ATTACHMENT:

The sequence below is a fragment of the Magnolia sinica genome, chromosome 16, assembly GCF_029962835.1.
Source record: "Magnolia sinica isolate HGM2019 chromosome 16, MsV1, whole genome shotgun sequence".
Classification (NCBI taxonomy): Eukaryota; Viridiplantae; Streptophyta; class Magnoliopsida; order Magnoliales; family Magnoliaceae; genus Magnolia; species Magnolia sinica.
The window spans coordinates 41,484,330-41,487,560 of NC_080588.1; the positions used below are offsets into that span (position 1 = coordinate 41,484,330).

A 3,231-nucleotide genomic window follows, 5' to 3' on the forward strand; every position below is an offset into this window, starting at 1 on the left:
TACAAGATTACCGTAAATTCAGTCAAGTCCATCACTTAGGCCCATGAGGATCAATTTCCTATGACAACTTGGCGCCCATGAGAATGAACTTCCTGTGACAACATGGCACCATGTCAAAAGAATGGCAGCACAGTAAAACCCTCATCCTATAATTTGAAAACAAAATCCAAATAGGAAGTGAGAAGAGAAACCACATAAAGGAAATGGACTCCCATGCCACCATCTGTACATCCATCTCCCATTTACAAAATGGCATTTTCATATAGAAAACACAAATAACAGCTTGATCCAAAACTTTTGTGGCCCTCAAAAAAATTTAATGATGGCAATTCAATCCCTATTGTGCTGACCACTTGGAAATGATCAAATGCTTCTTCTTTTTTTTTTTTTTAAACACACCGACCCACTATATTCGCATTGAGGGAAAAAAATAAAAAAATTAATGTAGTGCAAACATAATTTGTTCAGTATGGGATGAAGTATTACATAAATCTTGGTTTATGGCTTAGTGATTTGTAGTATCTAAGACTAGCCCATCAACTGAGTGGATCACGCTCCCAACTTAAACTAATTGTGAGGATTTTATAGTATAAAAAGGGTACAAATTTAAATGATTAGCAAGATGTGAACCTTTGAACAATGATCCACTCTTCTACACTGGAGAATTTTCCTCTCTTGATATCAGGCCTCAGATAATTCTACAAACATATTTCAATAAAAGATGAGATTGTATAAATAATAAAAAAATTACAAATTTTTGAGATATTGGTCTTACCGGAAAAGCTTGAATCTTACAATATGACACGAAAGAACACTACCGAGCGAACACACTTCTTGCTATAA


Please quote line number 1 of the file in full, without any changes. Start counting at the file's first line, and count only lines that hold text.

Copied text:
The sequence below is a fragment of the Magnolia sinica genome, chromosome 16, assembly GCF_029962835.1.